I drew up a plan, set up a company, began to design the package and of course worked on creating my very first perfume. This took a while but by the fall of 1993 everything was ready. My first scent was one that I’d actually made for myself – it was blended entirely of natural essential oils. Whenever I wore it, people told me how good I smelled and asked what it was. I thought that boded well. It was first sold at Henri Bendel in the spring of 1994 and new scents quickly followed. The company grew rapidly and we moved from the kitchen table to a workshop in the barn to a small factory in a nearby town.
I have always loved the smell of things – particularly growing things. I decided to try to capture some of these smells & my first real breakthrough was Dirt. One of my greatest pleasures was digging among the vegetables, herbs & flowers in my small garden on the farm. I loved the smell of the fresh clean earth and decided to bottle it. It was a far greater success than I’d ever dreamed & I suppose the rest is History.
Over the next few years, I developed an astonishing range of scents – possibly one of the most unusual in the world. There was no smell however strange that I didn’t try to capture – as long as it gave someone a deep and abiding pleasure it was on my list.
I think Snow was my greatest achievement for that company. I worked YEARS on that scent but finally completed it in 1999. The following spring, on what was definitely the most stunning night of my life, it won 2 Fragrance Foundation awards.
In the spring of 2003, 70 of my scents were included in the Cooper Hewitt National Design Museum’s Triennial exhibition. This is the first time in history that a major art museum recognized that scent is DESIGNED. Although I still feel deeply honored to be the first perfumer to break through this wall, I can’t help but think that there are so many other perfumers who should have been recognized first & a good deal sooner. Still the way has been cleared.
It was this exhibition that also made me begin to think about perfume as art…
Although there were many good things that happened during my years with my old company, my own personal relationship with it was almost always deeply & extremely painful. That I won’t talk about now or ever – the details aren’t important. But this is why, in 2004, I severed my connection with the company I began 12 years before. I’d had Enough & Enough Said. The point is that I survived, learned a great deal from the good & the terrible, gained a lot of valuable experience & simply moved on. It was time to get back to what was important to me – making perfume.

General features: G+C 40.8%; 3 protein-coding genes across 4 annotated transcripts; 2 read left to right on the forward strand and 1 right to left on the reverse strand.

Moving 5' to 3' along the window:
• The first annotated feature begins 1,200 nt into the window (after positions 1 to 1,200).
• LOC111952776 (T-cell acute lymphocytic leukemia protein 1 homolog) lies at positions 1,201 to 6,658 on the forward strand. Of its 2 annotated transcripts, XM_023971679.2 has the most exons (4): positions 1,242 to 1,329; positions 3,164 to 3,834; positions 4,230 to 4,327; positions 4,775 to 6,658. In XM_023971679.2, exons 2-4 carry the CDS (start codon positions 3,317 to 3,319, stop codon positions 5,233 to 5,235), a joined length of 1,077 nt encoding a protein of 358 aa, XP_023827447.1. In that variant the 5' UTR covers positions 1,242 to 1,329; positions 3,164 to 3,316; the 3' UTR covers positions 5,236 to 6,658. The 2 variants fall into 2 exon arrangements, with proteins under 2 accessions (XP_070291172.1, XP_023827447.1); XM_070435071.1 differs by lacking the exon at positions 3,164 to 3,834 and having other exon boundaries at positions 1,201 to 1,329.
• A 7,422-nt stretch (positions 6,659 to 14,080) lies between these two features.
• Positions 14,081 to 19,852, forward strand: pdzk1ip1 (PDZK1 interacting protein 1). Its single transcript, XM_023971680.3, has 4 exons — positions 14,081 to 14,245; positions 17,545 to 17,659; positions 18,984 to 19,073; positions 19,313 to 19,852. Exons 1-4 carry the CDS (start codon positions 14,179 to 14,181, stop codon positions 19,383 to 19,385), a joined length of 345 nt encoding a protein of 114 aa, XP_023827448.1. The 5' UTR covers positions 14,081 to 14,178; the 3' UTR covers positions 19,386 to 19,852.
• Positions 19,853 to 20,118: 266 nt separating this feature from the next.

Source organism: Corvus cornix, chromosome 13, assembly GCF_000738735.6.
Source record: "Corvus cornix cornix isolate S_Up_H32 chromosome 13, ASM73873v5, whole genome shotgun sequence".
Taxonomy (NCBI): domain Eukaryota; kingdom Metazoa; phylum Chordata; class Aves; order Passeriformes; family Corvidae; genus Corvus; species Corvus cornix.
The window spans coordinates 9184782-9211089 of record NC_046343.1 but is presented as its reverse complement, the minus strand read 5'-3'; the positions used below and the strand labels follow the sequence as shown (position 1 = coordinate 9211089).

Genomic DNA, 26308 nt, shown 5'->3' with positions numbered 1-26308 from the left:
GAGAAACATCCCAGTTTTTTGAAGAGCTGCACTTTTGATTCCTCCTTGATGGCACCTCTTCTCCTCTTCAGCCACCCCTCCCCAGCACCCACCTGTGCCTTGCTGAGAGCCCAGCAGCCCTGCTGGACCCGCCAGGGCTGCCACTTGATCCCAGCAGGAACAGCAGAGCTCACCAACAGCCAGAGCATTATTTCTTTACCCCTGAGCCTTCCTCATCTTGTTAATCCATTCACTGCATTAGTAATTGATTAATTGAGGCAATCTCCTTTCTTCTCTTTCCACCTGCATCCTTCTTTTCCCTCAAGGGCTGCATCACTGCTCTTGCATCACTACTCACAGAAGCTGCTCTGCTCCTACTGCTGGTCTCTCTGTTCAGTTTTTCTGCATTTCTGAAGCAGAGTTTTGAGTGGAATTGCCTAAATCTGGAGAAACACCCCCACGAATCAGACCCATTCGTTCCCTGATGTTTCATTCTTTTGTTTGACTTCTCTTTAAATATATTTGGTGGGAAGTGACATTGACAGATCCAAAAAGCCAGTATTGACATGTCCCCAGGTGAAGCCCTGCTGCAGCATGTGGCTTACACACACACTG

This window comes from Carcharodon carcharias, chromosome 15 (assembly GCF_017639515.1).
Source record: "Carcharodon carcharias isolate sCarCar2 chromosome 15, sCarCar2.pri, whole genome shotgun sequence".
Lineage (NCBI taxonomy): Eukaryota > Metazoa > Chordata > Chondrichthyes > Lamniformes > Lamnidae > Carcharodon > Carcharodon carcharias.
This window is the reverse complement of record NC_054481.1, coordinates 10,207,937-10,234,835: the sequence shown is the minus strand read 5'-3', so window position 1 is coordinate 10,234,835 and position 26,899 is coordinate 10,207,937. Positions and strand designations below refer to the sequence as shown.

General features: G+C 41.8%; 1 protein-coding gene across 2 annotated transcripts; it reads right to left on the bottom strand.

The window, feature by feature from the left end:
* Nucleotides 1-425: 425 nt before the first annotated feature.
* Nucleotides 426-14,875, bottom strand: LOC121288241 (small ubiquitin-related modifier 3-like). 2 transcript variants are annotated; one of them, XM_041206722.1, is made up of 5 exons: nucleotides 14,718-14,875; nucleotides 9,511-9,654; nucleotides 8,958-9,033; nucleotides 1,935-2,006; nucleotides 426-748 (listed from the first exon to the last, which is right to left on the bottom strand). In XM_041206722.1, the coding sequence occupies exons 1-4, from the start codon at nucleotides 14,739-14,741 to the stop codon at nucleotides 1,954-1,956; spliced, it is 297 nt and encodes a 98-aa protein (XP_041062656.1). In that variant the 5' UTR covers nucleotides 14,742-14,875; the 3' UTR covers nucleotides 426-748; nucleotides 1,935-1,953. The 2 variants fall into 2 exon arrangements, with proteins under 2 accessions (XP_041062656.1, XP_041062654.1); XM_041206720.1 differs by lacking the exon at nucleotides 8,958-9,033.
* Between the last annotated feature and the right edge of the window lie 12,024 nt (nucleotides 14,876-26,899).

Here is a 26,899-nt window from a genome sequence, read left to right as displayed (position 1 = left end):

In the spring of 2003 I moved my studio from the East Village just across the river to Williamsburg, Brooklyn. This is a wonderful neighborhood full of creative people of all sorts. Just the place for me…
In July 2004 I first opened my CB I Hate Perfume Gallery to the public. Based on the seeds planted in my head during the Cooper Hewitt Triennial, I decided to begin exploring perfume as Art. Since I began in 2004, I have refined my collection of accords & expanded it to include many new scents and a great many more natural materials. Part of my mission is still to capture every possible pleasant scent.
I’ve returned to my original love of making actual PERFUME – those that tell stories and capture exact experiences. I began my own collection of CB perfumes and add to it each season. And I am back to making custom scents as well. The whole process is ever changing & expanding. This is marvelous to me and I’m happier than I’ve been in a decade.
And I’m a long way from done.
I’ve been exploring perfume as art for some time now. In the spring of 2006, I did a piece called “Everything Here is False” for a group show on the Lower East Side.
In May of 2006 I opened my first solo exhibition at the University Science Center’s Esther Klein Gallery in Philadelphia. This show was sponsored in part by the Monell Chemical Senses Center – an institution I’ve long admired and it was an honor to work with them.
The exhibition was entitled “Scent is Life” and explored various aspects of individual olfactory perception as well as the deep autobiographical connection between scent and memory. The show was very well received and I’ve had a few inquiries to “take it on the road”…
Of course I’ll continue to make new perfumes and to expand my collection of accords. I also plan to keep exploring new ways to use perfume.
I continue to explore other ideas & projects that don’t have anything to do with perfume – still they are about making things!
And quite possibly at some point in the future, I will actually take a vacation.